Supply Chain Challenges Retailers Face This Christmas Shopping Season

By Erin Allwardt, Principal Solution Designer, LLamasoft

For years, we have seen growth in the digital channel outpace growth in-store. However, the pandemic has placed even more emphasis on online shopping. How will this channel-shift during the busiest shopping season of the year affect and add to the complexity of retail supply chains and how these supply chains adapt? There are five key challenges for retailers to overcome this holiday season.

Insufficient outbound distribution capacity

The first challenge is insufficient capacity in outbound distribution to customers. Many retailers have separate supply chains for store fulfilment and e‑commerce fulfilment. As demand shifts the balance from the former to the latter, the supply chain must adapt. Fulfilling e-commerce orders can be expensive, especially when labour and capacity has been budgeted to include a lower volume than what will be seen this year. Distribution centre handling, individual order picking and packing for parcel shipment, and capacity of parcel shippers will be greatly taxed, whereas movements between DCs and stores will be underutilised.

Reverse logistics

Reverse logistics will be the second challenge. Retailers typically expect returns after the holiday, given many people will receive gifts that they don’t love. And online shopping has always included a higher-than-average return to purchase ratio. But this year, retailers must consider the potential for a spike in returns prior to the holiday and will have to strategise on how to get those returns back into the available stock to be purchased by another customer.

The option to buy multiple sizes and colours of an item to try on at home has become more popular with the e-commerce customer. In this scenario, it’s highly unlikely all items will be kept, and potentially all the items could be returned.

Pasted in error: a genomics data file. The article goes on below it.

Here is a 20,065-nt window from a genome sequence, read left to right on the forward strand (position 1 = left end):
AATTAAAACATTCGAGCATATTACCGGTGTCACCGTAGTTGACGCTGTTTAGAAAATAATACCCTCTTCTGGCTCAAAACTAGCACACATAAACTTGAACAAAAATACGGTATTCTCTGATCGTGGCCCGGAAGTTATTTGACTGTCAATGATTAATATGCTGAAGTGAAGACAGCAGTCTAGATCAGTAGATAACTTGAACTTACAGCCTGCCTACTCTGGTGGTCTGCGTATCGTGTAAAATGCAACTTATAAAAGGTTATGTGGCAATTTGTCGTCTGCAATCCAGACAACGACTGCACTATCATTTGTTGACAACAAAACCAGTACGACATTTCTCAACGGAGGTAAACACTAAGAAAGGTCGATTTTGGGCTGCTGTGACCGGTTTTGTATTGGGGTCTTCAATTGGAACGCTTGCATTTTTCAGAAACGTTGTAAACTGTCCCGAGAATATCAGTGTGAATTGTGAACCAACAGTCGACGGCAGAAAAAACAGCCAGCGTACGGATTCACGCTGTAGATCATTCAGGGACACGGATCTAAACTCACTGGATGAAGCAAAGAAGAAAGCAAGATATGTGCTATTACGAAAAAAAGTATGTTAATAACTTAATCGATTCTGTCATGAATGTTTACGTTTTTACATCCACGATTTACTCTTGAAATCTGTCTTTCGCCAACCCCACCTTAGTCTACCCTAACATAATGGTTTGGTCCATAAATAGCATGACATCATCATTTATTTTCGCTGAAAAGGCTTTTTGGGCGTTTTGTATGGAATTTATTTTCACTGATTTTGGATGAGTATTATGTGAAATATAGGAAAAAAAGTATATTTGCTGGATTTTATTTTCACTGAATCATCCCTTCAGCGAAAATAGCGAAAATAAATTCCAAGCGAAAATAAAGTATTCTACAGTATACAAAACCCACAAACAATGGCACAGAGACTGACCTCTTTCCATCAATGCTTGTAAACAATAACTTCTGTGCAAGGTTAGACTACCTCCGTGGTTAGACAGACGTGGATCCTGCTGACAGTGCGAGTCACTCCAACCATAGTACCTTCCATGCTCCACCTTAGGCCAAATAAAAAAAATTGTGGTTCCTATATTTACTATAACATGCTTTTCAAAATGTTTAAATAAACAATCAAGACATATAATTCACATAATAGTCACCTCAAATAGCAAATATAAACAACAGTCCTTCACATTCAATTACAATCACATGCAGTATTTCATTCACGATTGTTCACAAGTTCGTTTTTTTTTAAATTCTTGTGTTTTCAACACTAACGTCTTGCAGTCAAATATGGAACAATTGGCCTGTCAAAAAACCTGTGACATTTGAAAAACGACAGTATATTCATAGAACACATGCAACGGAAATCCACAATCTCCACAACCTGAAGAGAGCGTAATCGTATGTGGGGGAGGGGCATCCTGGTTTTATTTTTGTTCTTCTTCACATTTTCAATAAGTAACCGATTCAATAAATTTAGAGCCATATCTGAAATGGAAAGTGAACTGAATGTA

Shifting consumer preferences

A third challenge is rapidly shifting consumer preferences. This could wreak havoc on pre-planned product mix decisions. There will be a continued focus on at-home entertainment and solo exercise options on Christmas shopping lists. Many retailers have not yet caught up on these demands and definitely didn’t anticipate the need for this product mix when doing the planning and sourcing of goods for the 2020 peak season.

Labour requirements

The fourth challenge: Retailers face varying labour requirements as they flex to meet demand changes and introduce new delivery methods. BOPIS (buy online, pick up in-store), home delivery, and e-commerce shipping each require different processes – and require specifically trained personnel. Retailers need to pivot to having fewer in-store sales staff and more back room, DC and delivery support personnel.

Successful promotion and marketing campaigns

Lastly, retailers are challenged by promotion schedules and targeted marketing campaigns that fell short of their goal to move unsold past-season merchandise. No one could have anticipated the dive retail sales would take during the first six months of 2020, and many retailers are hard pressed to entice customers to buy current inventory to make way for the new in-transit inventory. Promotions focussed on moving ageing inventory are coupled with efforts to get customers to start shopping now to reduce the strain on the supply chain leading up to the last few weeks of December.

What can retailers do to face these challenges?

While the immediate goal of retailers is getting through the ’golden quarter’ and back to “normal,” the longer-term goal should be a built-in supply chain resiliency that allows them to adapt to potentially permanent pandemic-driven shifts in consumer behaviour and to an ever-changing retail environment.

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